The Guardian – It was 5C in London last Sunday, unless you had Test Match Special on the radio.
- In the fallout from that World Cup the England and Wales Cricket Board revamped its contract system so one-day players were better rewarded, hired a coach who had a strong record in the short formats, cleared out stretches of the calendar so the team would have time to prepare for their major one-day tournaments and encouraged their players to enter the Indian Premier League, where they could pick up experience in high stakes T20 cricket.
- The one-day side, he said, “know we can beat anybody anywhere, whereas in Test cricket …” In the Ashes Australia had just been “too good for us whereas in the one-day stuff we have players who can break records”.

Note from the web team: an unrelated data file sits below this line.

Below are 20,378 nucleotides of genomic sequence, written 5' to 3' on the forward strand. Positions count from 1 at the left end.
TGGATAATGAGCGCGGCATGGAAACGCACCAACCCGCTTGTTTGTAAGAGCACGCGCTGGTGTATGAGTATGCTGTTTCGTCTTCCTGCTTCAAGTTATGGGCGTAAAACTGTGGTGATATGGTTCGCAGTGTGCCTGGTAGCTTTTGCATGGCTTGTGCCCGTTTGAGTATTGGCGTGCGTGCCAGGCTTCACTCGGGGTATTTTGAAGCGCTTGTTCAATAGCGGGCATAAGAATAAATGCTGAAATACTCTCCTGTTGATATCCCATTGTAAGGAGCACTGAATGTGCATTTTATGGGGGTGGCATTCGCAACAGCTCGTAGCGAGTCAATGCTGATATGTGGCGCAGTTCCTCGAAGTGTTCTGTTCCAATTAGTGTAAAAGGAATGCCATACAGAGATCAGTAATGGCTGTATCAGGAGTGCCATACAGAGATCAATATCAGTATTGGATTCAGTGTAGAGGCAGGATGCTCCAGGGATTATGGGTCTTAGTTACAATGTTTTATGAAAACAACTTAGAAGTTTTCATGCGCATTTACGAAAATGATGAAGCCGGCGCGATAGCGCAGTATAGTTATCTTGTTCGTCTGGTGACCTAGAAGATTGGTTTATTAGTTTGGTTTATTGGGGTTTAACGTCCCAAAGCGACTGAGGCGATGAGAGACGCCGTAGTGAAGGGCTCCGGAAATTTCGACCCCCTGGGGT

- Between Roy, Hales, Jonny Bairstow, Joe Root, Eoin Morgan, and Jos Buttler, England’s ODI side are overflowing with brilliant batsmen.
- He spoke about how many younger players simply did not want to play Test cricket any more because the rewards were so much greater in the T20 leagues.
- Morgan, who has always been a pioneer, warned last year that this shift in the players’ priorities, the drift from the Test game to limited overs, was coming to English cricket too.